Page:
The seven great words of Galatians (2)

Drew Craig, Belfast, N. Ireland

Part 2 of 3 of the series The seven great words of Galatians

As we have seen, the seven great word themes of Paul’s letter to the Galatians open up the whole of this epistle to us. They are as follows:

Revelation: 1. 12, 16; 2. 2.
Liberation: 2. 4; 5. 1-13.
Justification: 2. 16.
Crucifixion: 2. 20; 5. 24; 6. 14
Unification: 3. 28.
Transformation: 4. 19.
Identification: 6. 17.

We now continue our studies with word number 5: unification.

Unification
‘Ye are all one (man) in Christ Jesus’, 3. 28. Jew, Gentile; bond, free; male and female are listed. This does not do away with nationality or gender. Rather, it puts all categories of believers on the same basis and on the same level; equally one in Christ. This is an indissoluble union; it can never be ruptured or annulled. The hymnwriter has caught the true meaning, ‘Once in Christ, in Christ for ever, thus the eternal covenant stands’.

In John chapter 10 verses 27-28, the Good Shepherd annunciates the terms for being one of His sheep, ‘I give unto them eternal life and they shall never perish, neither shall any man pluck them out of my Father’s hand. I and my Father are one‘. The uniqueness of this unity He expresses and emphasizes further to His disciples, ‘If any man love me he will keep my word: and my Father will love him and we will come unto him and make our make our abode with him’, John 14. 23. The same apostle in the introduction to his first letter links this to the idea of fellowship, partnership or communion, ‘That which we have seen and heard, declare we unto you also, that ye also may have fellowship with us; yea and our fellowship is with the Father and with His Son Jesus Christ. In His intercessory prayer, we realize what the continuing unity of His own meant to Him. While they could never be separated as to their position in Him, there could be a disruption in fellowship and that could be only of benefit to ‘the evil one’ hence the prayer’s intensity, ‘Holy Father, keep them in thy name, which thou hast given me, that they may be one even as we are’, John 17. 11.

Transformation
‘My little children, of whom I travail in birth again until Christ be formed in you’, 1 John 4. 19. This is the high water mark of Christian living. It is a blessed fact to be in Christ, but to have Christ formed in us is quite another matter. W. E. VINE in his Dictionary of New Testament Words explains, ‘This refers not to the external and transient, but to the inward and real . . . it expresses the necessity of a change in character and conduct to correspond with inward spiritual condition, so that there may be moral confonnity to Christ’. It is important to note the word ‘until’. The apostle does not say ‘might’. He is confident that this transformation can take place, but at the cost of his continued intervention and intercession in spiritual birth pains. It entails anxiety, labour and wrestling in prayer for them. This begs the question, ‘Who is doing this for us now?’ Many of us have had spiritual mentors, those who have watched for our souls, Heb. 13. 17. Perhaps this goes some way in finding an answer. But we know, too that ‘the Spirit himself maketh intercession for the saints according to the will of God’, Rom. 6. 23-27.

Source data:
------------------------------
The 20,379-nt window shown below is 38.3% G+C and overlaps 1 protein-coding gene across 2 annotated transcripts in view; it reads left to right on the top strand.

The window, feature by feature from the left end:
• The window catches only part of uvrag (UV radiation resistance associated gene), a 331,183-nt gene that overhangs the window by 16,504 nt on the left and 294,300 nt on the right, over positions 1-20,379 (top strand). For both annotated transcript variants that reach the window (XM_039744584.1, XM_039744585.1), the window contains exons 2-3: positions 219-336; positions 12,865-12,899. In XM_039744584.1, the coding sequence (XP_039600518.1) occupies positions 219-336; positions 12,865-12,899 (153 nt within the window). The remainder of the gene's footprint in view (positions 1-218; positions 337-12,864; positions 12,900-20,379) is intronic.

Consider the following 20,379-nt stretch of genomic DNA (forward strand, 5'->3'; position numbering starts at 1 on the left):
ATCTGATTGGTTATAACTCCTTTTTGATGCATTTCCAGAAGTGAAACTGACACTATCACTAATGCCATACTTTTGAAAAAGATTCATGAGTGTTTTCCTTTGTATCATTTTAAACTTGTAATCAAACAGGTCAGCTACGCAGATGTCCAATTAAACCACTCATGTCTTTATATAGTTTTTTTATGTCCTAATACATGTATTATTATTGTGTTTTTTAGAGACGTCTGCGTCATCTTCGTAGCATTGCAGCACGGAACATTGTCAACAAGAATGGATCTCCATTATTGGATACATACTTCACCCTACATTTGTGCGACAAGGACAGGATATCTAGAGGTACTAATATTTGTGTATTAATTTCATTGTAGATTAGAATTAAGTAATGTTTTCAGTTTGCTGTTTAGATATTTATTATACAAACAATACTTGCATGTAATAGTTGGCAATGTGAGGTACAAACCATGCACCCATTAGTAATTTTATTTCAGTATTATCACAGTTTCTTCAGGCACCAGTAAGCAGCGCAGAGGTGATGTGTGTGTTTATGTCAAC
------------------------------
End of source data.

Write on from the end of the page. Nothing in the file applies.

Identification
‘I bear branded on my body the marks of Jesus’, John 6. 17. It seems best to take this text literally and to see these as physical scars, the evidence of vicious thrashings at the hands of the enemies of his Lord. Acts chapter 16 verse 23 refers to ‘many stripes’; 2 Corinthians chapter 6 verse 5, ‘in stripes’; and in chapter 11 verse 25, ‘thrice was I beaten with rods’. As in this first century so the persecution of those who identify themselves as believers in the One true God and His Son Jesus Christ continues with unrelenting fury. This is an area of Christian profession with which we who live in freedom should feel very uncomfortable. 2 Timothy chapter 2 verse 12 tells us plainly that ‘if we suffer (endure), we shall also reign with him: if we deny him, he also will deny us’. I often ask myself, ‘Is God partial?’ In other words, why have some places in our world, notably in what we call ‘the West’, been spared physical and psychological persecutions while for millions of other believers in many lands it has been and is still their common lot? If we consider carefully and prayerfully the present condition of our so called free world we can only conclude that there are dark clouds on the horizon. Restrictions on Christian teaching and testimony are now gaining a frightening momentum. The intensity of evil and sheer godlessness is bound soon to reap a harvest of judgement. A correct reference is often made to the imminent return of the Lord Jesus for His church; is it possible that before He gives the ‘shout’ we, too, here in free and favoured countries, may have to face an onslaught of suffering shame for His name? Something I think we should ponder! Running well; who did hinder you that you should not obey the truth’.

‘Must I be carried to the skies on
flowery beds of ease,
While others fought to win the prize
and sailed through stormy seas?’